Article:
- What is clinical education?
- Who does the Clinic represent?
- What types of cases will students work on in the Clinic?
- What do students do in the Children's Rights Clinic?
- What is the community outreach component?
- How are cases referred to the Clinic?
- What are the eligibility requirements?
- How do students apply for the Clinic?
- What day and time is the classroom component of the Clinic?
- Should I take the Clinic even if I don't plan on practicing in an area relating to children?
- How many units will I receive and how is the clinical experience graded?
What is clinical education?
Clinical education is a teaching method that combines theory and practice. Its purpose is to teach students how to be lawyers by engaging in the practice of law in a controlled educational environment.
In a clinical course, students are given the opportunity to exercise professional judgment while representing actual clients. Students are responsible for all aspects of the client's representation.
Who does the Clinic represent?
The Children's Rights Clinic provides representation to those children in Los Angeles County who would not otherwise be able to obtain legal representation. Clients range in age from 3 to 22 and may also be involved in the dependency or delinquency systems.
What types of cases will students work on in the Clinic?
Students in the Children's Rights Clinic represent youth in school discipline proceedings, or youth with special needs in special education proceedings where discipline or behavior is an issue, or work with community groups to advocate for better and more equitable educational opportunities for youth.
What do students do in the Children's Rights Clinic?
Students working on school discipline cases interview and counsel clients, investigate and develop facts, interview witnesses, conduct legal research, create a case plan, negotiate with school personnel, and, if necessary, represent clients at school discipline hearings. These hearings provide the opportunity for clinic students to submit oral and written argument, examine witnesses, and present evidence before the school board. If appropriate, clinic students may have the opportunity to represent students on appeal before the county board of education.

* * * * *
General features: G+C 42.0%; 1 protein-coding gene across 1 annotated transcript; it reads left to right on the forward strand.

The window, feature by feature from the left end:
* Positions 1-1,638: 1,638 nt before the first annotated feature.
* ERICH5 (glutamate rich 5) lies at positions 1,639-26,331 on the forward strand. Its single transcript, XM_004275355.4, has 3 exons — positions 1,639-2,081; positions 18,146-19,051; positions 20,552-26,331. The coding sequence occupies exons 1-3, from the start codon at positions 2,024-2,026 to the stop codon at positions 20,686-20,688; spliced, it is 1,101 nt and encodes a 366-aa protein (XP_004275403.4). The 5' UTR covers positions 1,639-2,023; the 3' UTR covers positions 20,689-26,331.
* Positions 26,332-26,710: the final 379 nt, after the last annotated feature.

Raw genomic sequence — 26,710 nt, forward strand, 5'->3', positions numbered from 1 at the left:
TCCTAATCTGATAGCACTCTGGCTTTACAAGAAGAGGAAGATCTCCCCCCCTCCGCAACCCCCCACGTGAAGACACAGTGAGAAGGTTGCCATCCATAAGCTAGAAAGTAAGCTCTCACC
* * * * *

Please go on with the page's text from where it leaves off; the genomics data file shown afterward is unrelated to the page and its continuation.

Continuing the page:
Students working on special education cases interview and counsel clients, investigate and develop facts, work with mental health professionals and experts, conduct legal research, create a case plan, and represent clients at individualized education program team meetings. If necessary, students may represent clients at mediation or due process hearings.
What is the community outreach component?
Clinic students will give presentations on school discipline or special education related issues to parent community groups. Students will create the presentations and materials and offer attendees an opportunity to ask questions about their particular education related issue.
Cases are referred to the Children's Rights Clinic from the Dependency Court, the Delinquency Court, non-profit organizations and local parent organizations. Individuals may call the Children's Rights Clinic Intake Line at (213) 738-6621 for a case intake screening.
To be eligible for the Clinic, students must be in good academic standing. Full time students must have completed their first year of study and part-time students must have completed their second year of study. The only pre/co-requisite for the clinic is Evidence. Other recommended courses are Legal Profession, Children and the Law, Education Law, Special Education Law Seminar, Family Law, Interviewing, Counseling and Negotiation, and Trial Advocacy.
Interested students must submit a Children's Rights Clinic application and resume to Professor Waterstone. Students are selected based on their application with priority given to students in their final year of law school and to those who have not had prior in-house clinic experience. Fluency in a relevant language other than English is preferred, but not required. Selection will not be based on academic rank.
What day and time is the classroom component of the Clinic?
The class meets on Tuesdays from 2:00 to 4:00 p.m. The classroom component focuses on substantive and procedural law, professional responsibility and development of advocacy skills.
Is a clinical experience beneficial even if I don't plan on practicing in an area relating to children?
Yes, students learn the essentials of case planning, problem solving, strategic thinking, professionalism, client relations, and other skills associated with the practice of law.
The Children's Rights Clinic is a semester course. It is five units and graded; 20% of the grade will be based on class attendance and participation in classroom discussion and 80% of the grade will be based on performance on casework and community work, including relationships with clients, lawyering, research and writing, and office management.